May 19, 2024

Lawyer questions Sam Bankman-Fried on his political donations at trial

The former FTX CEO reportedly said the donations made in his name came from “loans from Alameda Research” as part of efforts to influence U.S. regulations on crypto.

Sam “SBF” Bankman-Fried’s defense attorney Mark Cohen heard testimony from the former FTX CEO on his relationship with Caroline Ellison and political donations from the crypto exchange.

According to reports from the courtroom on Oct. 27, Bankman-Fried claimed not to have discussed donations to U.S. politicians with former FTX engineering director Nishad Singh and former FTX Digital Markets co-CEO Ryan Salame. SBF reportedly said the donations made in his name came from “loans from Alameda Research” as part of efforts to influence U.S. government’s policies on regulating crypto.

“[…] I thought policy was important. Congress and the executive branch… Some were [supportive of] FTX for cryptocurrency lobbying. Some, not most.”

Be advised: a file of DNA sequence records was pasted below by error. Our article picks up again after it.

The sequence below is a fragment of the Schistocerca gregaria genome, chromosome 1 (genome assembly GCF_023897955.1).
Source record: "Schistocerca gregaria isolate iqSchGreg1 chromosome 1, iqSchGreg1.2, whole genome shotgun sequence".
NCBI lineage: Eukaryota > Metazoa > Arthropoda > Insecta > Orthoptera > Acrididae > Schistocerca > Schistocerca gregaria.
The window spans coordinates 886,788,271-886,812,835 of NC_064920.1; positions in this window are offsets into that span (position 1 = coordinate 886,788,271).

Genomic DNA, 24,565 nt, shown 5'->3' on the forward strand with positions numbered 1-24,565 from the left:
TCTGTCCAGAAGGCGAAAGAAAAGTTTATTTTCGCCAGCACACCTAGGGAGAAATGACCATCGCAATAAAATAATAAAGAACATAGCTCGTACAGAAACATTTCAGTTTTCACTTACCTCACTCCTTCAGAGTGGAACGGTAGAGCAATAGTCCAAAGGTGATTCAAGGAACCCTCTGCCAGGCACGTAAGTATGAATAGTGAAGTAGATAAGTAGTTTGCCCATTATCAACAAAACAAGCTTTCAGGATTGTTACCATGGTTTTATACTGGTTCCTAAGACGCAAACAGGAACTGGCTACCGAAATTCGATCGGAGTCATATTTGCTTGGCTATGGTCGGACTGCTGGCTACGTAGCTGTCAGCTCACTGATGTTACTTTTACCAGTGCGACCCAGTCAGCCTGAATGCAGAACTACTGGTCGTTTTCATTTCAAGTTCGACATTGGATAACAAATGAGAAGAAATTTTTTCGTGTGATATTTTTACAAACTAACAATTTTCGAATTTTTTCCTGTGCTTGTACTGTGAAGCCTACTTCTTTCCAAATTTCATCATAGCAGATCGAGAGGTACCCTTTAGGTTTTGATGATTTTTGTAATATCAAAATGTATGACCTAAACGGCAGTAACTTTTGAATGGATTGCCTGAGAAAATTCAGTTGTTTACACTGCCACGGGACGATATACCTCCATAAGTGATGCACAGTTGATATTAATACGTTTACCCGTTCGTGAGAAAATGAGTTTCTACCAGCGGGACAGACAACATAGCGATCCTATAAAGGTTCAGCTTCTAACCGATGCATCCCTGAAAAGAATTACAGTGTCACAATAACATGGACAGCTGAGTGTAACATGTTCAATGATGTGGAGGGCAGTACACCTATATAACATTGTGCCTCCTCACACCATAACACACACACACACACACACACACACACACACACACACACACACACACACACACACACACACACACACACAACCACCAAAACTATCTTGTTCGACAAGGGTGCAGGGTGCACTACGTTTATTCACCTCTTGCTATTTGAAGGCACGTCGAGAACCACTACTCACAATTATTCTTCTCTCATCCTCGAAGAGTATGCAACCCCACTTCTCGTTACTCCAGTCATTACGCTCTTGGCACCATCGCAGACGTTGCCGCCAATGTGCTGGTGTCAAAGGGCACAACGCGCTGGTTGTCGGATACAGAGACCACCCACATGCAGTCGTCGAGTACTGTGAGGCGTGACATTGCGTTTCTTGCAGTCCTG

Cohen also posed more personal questions seemingly unrelated to the allegations SBF was facing in court. The defense lawyer asked Bankman-Fried what led to the end of his relationship with Ellison.

“She wanted more than I could give,” the former FTX CEO reportedly said, referring to Ellison. “It wasn’t the first time with me.”

During her testimony, Ellison said the relationship ended as SBF “wasn’t spending much time” with her. Cohen asked the former FTX CEO the reasons behind his style, with SBF replying his hair was the result of him being “lazy” while he found wearing shorts and T-shirts on most occasions “comfortable.”

Related: Sam Bankman-Fried trial moves to final stages

In earlier testimony on Oct. 27, the former CEO reportedly denied defrauding FTX users by directing efforts at Alameda allowing the firm to use customer funds. Former FTX chief technology officer Gary Wang and others offered testimony claiming SBF had given Alameda the ability to trade more funds than it had available.

Bankman-Fried’s testimony will likely end by early next week following cross-examination by attorneys with the U.S. Department of Justice. Barring addressing any motions or legal hiccups, the court will then likely instruct the jury to deliberate on the seven criminal charges.

Magazine: Can you trust crypto exchanges after the collapse of FTX?

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